At Idaho Contractor, we do a lot of furniture refinishing – not just the repair and touch-up but creating a whole new look or style. Here are a few recent examples:
First sample is a small end table. I am sorry, we did not take a before picture of this piece of furniture.
The table and drawer were stained a light red cherry. They were made from cherry wood and the look was good. However, the drawer broke and we made a replacement drawer from pine – what we had on hand; and we didn’t want to put a lot of money into it.
So, the decision to paint was made for us. To the far right is a photo of the end table and drawer with primer. The closer photo is with the paint and distressing completed. We finished the project with three coats clear acrylic top coat. It looks good, functions well and is ready for a new home.
Here is another project with no before picture (sorry). The dining table and the chairs came from two different sets. The dining table is a mahogany and the chairs are a light hardwood.
The table had six legs with ugly fretwork/bracing between. We removed two of the legs, the bracing and the table extensions. We sealed the top of the table – because it is going to extend no more; and we didn’t want food getting stuck in the cracks. It is painted a tan with a hint of green and glazed and distressed with dark stain.
The photo shows two chairs but there are six in the set. The chairs were painted a light coffee color and re-upholstered. When we took the chairs apart, several of the seat bases had been eaten up by bug colonies. Fun! Everything received three coats clear acrylic finish.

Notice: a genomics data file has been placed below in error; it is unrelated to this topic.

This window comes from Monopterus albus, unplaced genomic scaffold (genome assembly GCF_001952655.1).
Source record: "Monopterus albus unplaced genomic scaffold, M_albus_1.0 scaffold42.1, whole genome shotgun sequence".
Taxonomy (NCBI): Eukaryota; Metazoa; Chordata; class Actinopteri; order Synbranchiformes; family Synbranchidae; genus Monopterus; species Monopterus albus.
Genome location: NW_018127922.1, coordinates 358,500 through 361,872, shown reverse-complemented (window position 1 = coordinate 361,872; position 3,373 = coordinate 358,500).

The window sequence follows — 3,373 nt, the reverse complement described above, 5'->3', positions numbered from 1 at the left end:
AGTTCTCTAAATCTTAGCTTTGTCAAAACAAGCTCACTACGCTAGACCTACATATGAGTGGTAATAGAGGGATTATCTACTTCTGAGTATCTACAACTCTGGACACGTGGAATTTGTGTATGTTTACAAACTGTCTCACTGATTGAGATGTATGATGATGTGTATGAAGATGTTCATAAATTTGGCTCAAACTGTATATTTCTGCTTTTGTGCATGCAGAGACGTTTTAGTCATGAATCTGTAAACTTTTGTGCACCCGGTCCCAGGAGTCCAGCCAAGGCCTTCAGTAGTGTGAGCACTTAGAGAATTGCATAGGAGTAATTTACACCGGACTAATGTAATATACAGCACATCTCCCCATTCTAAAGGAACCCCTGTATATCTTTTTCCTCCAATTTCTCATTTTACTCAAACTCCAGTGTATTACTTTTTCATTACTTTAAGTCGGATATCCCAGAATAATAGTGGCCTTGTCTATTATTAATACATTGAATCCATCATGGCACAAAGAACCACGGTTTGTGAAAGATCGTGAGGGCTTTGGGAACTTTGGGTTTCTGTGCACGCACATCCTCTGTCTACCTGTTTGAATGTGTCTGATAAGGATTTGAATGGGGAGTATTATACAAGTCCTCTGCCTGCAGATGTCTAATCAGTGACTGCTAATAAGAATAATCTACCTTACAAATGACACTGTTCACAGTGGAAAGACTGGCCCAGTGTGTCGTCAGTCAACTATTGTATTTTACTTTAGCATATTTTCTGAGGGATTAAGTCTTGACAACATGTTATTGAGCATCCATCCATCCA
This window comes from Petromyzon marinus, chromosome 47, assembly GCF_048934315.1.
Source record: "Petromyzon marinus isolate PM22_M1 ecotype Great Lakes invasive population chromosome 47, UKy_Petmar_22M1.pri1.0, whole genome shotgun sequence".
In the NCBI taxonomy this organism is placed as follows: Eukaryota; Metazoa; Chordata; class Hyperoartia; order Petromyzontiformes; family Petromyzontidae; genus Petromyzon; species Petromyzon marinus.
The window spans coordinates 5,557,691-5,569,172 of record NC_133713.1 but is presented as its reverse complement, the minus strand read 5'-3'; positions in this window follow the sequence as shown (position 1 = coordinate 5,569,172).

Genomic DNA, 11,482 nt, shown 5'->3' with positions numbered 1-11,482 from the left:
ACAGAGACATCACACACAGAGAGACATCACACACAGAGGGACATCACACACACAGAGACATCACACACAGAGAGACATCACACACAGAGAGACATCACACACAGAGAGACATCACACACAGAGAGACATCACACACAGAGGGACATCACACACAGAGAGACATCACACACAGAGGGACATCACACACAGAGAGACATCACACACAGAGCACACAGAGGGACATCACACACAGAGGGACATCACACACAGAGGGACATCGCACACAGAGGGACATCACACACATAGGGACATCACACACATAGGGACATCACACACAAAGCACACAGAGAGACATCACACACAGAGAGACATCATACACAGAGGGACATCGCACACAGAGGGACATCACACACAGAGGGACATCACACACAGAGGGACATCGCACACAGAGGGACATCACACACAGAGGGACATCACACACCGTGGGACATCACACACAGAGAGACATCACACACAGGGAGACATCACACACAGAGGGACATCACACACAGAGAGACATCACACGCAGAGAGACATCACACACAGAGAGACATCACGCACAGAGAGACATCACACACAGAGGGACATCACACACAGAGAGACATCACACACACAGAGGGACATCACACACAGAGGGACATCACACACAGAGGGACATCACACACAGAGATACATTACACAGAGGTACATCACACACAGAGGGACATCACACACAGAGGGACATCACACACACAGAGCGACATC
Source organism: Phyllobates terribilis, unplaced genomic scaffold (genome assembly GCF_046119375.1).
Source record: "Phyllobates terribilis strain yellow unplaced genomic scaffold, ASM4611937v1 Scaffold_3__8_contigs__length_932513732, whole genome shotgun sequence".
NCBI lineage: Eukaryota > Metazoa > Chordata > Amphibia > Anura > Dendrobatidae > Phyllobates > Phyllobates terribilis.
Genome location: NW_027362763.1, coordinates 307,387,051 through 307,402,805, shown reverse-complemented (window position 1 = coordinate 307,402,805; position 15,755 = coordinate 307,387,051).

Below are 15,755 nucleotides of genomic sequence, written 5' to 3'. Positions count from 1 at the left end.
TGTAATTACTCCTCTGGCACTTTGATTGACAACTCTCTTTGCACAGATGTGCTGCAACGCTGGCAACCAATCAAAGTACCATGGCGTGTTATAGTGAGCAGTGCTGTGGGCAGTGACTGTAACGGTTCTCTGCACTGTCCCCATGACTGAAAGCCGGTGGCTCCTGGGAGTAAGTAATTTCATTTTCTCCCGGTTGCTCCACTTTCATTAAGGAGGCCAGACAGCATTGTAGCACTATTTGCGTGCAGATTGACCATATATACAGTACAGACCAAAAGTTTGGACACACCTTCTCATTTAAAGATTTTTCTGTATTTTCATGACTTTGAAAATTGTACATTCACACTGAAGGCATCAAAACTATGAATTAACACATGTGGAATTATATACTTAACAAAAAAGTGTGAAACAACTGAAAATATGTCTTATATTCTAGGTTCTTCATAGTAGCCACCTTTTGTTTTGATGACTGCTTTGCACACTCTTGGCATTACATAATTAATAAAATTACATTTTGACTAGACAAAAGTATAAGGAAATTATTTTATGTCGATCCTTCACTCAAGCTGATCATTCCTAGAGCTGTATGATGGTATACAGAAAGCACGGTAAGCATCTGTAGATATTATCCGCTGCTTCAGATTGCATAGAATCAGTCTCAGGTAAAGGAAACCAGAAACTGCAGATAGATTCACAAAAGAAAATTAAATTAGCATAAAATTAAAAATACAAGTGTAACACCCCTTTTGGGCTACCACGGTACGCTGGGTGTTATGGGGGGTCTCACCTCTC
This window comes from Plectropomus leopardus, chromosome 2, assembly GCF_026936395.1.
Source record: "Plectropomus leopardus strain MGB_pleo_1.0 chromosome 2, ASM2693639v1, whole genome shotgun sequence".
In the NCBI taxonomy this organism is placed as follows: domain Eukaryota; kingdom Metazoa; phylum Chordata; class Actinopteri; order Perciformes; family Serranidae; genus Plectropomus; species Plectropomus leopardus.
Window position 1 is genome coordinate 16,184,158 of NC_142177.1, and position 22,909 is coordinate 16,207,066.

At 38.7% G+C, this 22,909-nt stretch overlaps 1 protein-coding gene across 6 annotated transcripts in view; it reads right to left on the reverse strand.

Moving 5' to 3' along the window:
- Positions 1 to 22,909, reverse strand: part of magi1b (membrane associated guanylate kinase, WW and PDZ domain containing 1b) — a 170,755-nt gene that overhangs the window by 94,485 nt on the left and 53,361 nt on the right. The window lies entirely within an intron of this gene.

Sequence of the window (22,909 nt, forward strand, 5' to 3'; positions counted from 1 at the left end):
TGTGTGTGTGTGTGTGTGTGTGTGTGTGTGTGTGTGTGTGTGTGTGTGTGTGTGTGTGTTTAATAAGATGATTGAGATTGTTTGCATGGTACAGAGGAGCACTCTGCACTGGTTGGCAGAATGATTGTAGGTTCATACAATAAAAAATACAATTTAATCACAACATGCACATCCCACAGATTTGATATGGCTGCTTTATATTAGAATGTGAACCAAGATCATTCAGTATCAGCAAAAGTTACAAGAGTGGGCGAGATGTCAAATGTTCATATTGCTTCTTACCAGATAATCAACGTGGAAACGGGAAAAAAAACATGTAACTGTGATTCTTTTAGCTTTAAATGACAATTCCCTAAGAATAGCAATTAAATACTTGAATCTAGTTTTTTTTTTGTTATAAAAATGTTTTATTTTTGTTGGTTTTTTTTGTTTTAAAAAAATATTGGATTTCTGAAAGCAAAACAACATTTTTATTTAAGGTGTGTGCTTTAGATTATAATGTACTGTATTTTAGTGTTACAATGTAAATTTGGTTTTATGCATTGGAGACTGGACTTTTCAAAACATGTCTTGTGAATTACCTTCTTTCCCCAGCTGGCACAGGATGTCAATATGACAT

Here was a very fun project: This was from the sixties – maybe the fifties! This unit housed two bookshelves with a planter on top. Some of you will remember those.
The far right picture is the before photo. The near right photo is the early phase of the remodel and shows the drawer opening cut into the face of the planter section and heavy feet installed under the base. The drawer and the doors were built from AC fir plywood and the drawer has a full extension slide (100 lbs rating). You can put a lot in this drawer and this cabinet will make a good accessory unit in the kitchen.
To finish the project we found some industrial looking smooth door handles and a vintage style drawer pull. We installed a new top, covering the planter opening and trimmed the sides with a thin cove moulding. We painted the body of the furniture a dark grey and the doors and drawer face a mustard color. The top finish is three coats of clear acrylic. This was fun and the cabinet is sure to be very handy.
This is an armoire I built thirty years ago. It was eight feet, six inches tall. It had a sunflower for the front carving and the whole cabinet was stained light blue – a wash – inside and out. We decided to lower it by cutting half the base and lowering the front carving. Now, it will fit under a standard seven foot, eleven inch ceiling; including the arc needed to tilt it into place. The far right photo is the original look and the near right photo is the new style after the renovation.
We left most the interior in the original wash and added a few clear finished pine shelves for more utility. The inside of the doors, are now a dark grey color. The body color is beige, almost a yellow. The crown and dentil mouldings on top are a deep blue color with a distressing of gold. The base is dark grey – like the inside of the doors.
There are carvings on every side of this cabinet and the raised panel construction is all the way around as well. This armoire could sit in the middle of the room; there is no side you would want to hide against a wall. When I originally built this, its purpose was a room divider between the living and dining rooms, which had a short half-wall.
Look inside this cabinet – the storage is huge – it will hold half our worldly possessions! We have had this armoire in our home for thirty years or more. Lord willing, we will keep it another thirty years.
Let me know if we can refinish some furniture for you – or create something new.